Buffy and the SATs

A fair amount of people have found this blog searching for “I hate Buffy” or something similar, but I don’t know who any of them are. I feel like I’m so alone. I’ve come across one other person who hates Buffy as much as I do, but I know that there are others like me out there. So think of this post as like the batsignal to other haters.

I recently read this quote by Joss Whedon:

“I hate it when people talk about Buffy as being campy… I hate camp, I don’t enjoy dumb TV. I believe Aaron Spelling has single-handedly lowered SAT scores.”

Wow. Yeah, Joss. I hate dumb TV too. That pretty much nails why I hate Buffy.

But let’s be critical for a minute and look at the data to test his hypothesis that Aaron Spelling lowered SAT scores. I found the following information(click to embiggen):


The chart covers only the graduating class of the test-takers, not the year the test was taken. So there will be some juniors and even sophomores who took the test before the show aired. Without better data, I don’t know how to account for this. If someone wants to give me better data, I’ll analyze it. Also, I’m not looking at the old scale.

Beverly Hills, 90210 was on the air from 1990-2000. In that 11-year period, the average verbal score went up 5 points and the average math score went up 13 points. During Buffy the Vampire Slayer‘s shorter run from 1997 to 2003, the verbal score went up 2 points and math went up 8 points. Here are those numbers as a chart:


But since the two shows ran for different times, we can’t compare them. So I found the yearly average change (rounded to two decimal places):


The average verbal score increased 0.45 points for 90210 and 0.29 points for Buffy. For math, for 90210 it was 1.18 points per year, and for Buffy it was 1.14 points per year.

Buffy gets a lot of praise for being feminist, something that I disagree with, so let’s look at how the show helped female’s SAT scores compared with 90210. So here are the same charts but this time just looking at female students:


During the run of 90210, the average verbal score for female students improved 8 points. That’s 0.73 points per year. But during the run of Buffy, females’ verbal scores stayed exactly the same. I can’t imagine why watching the show wouldn’t have improved verbal skills.

For math, female scores improved 1.36 points per year during the duration of 90210 and 1.29 points per year during the duration of Buffy.

To conclude, Whedon’s hypothesis that Spelling lowers SAT scores is not reflected in the general data. Without seeing the SAT scores of people who watch Buffy compared with the scored of people who watched 90210, this means nothing. But even if I could compare those numbers, correlation does not equal causation and I know that Whedon was just using hyperbole. This really was just so that I could have mathematical evidence to demonstrate that Kindred: the Embraced was way better than Buffy.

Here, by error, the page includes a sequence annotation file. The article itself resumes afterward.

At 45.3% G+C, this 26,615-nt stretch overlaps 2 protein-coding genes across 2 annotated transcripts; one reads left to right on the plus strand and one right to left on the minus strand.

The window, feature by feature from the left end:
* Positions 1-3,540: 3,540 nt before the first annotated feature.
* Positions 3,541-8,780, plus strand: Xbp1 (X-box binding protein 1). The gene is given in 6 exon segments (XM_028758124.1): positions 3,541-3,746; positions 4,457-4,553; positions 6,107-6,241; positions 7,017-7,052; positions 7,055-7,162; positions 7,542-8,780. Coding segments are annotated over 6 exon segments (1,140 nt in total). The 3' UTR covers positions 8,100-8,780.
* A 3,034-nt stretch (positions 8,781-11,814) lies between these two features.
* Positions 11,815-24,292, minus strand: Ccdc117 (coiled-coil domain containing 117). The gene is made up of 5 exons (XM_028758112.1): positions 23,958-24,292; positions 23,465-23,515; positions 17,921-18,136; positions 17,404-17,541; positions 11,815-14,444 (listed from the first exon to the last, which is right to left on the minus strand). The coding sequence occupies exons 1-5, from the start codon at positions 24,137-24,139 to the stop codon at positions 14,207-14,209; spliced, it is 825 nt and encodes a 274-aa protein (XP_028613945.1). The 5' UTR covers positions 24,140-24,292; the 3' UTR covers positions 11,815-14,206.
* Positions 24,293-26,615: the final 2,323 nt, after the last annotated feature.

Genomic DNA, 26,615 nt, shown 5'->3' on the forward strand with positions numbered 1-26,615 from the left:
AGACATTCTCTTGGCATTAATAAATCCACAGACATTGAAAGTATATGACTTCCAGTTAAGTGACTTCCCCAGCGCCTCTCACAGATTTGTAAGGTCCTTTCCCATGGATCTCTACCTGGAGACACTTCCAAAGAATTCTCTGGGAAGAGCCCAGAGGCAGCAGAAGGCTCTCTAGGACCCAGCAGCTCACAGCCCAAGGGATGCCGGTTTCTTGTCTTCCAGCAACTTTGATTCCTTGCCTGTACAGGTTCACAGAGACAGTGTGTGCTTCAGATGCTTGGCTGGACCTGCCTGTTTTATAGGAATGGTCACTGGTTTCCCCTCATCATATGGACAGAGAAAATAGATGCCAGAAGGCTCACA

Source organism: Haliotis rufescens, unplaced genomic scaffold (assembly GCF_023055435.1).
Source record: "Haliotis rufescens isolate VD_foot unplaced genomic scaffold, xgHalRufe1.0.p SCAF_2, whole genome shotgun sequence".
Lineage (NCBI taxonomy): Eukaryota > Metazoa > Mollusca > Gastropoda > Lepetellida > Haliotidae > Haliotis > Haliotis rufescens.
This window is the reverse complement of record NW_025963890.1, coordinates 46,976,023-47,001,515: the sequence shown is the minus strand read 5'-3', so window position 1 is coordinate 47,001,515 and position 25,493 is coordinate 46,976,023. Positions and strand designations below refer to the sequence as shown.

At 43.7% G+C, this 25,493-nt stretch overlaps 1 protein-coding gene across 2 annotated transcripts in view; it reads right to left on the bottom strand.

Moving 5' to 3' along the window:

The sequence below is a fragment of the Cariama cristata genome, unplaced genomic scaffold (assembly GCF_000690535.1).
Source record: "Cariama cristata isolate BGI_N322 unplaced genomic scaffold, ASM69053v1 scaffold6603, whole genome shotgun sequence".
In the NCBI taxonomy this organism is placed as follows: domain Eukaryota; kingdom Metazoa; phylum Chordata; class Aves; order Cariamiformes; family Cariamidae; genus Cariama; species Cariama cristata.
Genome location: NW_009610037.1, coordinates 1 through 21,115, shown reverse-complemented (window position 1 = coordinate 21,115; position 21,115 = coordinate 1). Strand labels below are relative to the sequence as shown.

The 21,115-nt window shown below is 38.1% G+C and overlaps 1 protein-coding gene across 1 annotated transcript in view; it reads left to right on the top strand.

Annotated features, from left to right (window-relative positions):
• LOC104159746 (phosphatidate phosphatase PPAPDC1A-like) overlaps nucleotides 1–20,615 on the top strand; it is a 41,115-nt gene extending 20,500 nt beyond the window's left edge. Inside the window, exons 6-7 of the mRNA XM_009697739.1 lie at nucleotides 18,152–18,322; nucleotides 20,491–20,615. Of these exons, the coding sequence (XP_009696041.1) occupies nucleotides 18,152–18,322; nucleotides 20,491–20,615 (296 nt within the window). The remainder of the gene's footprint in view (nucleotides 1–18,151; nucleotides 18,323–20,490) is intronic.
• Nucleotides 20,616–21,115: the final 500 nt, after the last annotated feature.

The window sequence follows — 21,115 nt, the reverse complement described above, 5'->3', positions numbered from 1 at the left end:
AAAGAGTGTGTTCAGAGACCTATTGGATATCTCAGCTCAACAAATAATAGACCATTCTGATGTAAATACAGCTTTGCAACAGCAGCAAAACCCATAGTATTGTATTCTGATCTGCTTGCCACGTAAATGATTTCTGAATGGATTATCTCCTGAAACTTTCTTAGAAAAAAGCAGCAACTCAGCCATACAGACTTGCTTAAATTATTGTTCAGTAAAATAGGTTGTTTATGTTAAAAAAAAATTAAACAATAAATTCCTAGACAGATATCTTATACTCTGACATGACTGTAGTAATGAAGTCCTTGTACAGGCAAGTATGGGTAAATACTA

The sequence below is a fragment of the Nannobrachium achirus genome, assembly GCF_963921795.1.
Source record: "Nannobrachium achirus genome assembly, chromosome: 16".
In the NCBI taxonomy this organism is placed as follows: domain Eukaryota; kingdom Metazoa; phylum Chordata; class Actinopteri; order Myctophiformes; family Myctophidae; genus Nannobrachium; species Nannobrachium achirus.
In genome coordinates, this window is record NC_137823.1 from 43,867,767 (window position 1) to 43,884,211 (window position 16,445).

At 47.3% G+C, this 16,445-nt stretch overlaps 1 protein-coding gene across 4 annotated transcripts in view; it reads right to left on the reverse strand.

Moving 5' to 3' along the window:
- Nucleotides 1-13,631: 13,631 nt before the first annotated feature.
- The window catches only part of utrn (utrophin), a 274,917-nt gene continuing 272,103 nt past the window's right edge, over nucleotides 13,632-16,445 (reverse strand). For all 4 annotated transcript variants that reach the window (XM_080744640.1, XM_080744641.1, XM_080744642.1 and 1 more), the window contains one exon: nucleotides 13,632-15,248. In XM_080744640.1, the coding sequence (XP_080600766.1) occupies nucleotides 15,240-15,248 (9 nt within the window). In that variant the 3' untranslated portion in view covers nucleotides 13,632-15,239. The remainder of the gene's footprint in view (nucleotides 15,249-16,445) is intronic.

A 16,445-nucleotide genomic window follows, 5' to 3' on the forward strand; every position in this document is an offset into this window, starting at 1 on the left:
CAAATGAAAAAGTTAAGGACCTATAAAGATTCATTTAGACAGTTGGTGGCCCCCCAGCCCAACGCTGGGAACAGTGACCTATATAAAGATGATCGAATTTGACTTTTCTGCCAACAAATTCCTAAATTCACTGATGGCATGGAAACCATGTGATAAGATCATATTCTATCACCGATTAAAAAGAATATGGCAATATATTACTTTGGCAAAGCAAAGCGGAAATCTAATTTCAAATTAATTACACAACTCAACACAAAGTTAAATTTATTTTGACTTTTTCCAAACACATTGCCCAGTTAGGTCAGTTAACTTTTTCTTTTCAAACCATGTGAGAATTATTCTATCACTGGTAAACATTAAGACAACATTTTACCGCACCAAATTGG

About emmawolf

I'm a freelance writer living in Baltimore with my husband, son, and two cats. I'm working on editing my first novel. I love reading, traveling, and the cello.
This entry was posted in Feminist issues, television and tagged , , , , , , . Bookmark the permalink.

17 Responses to Buffy and the SATs

  1. Muriel says:

    I actually like Buffy. Not in the sense that I actually watched the show on a regular basis, but I do like the idea, and yes, I liked the musical episode, and no, it’s not easy for me to admit that.
    Still, it’s beyond me to comprehend how anyone could call it feminist or anything but campy and stupid.

  2. australopith says:

    I don’t like Buffy. I don’t hate it because I’ve never watched it beause it looks stupid, and yes, campy. Am I pre-judging? Absolutely. 🙂

    • emmawolf says:

      I once told this guy I didn’t see a movie (American Pie) because I thought it looked stupid. He told me not to judge a book by it’s cover (I hate this guy, but that’s a story for a different time). This made no sense to me. We are supposed to judge from previews or clips things about the movie or show to make us want to watch them (or stay the hell away). I feel like this is what we are absolutely supposed to do.

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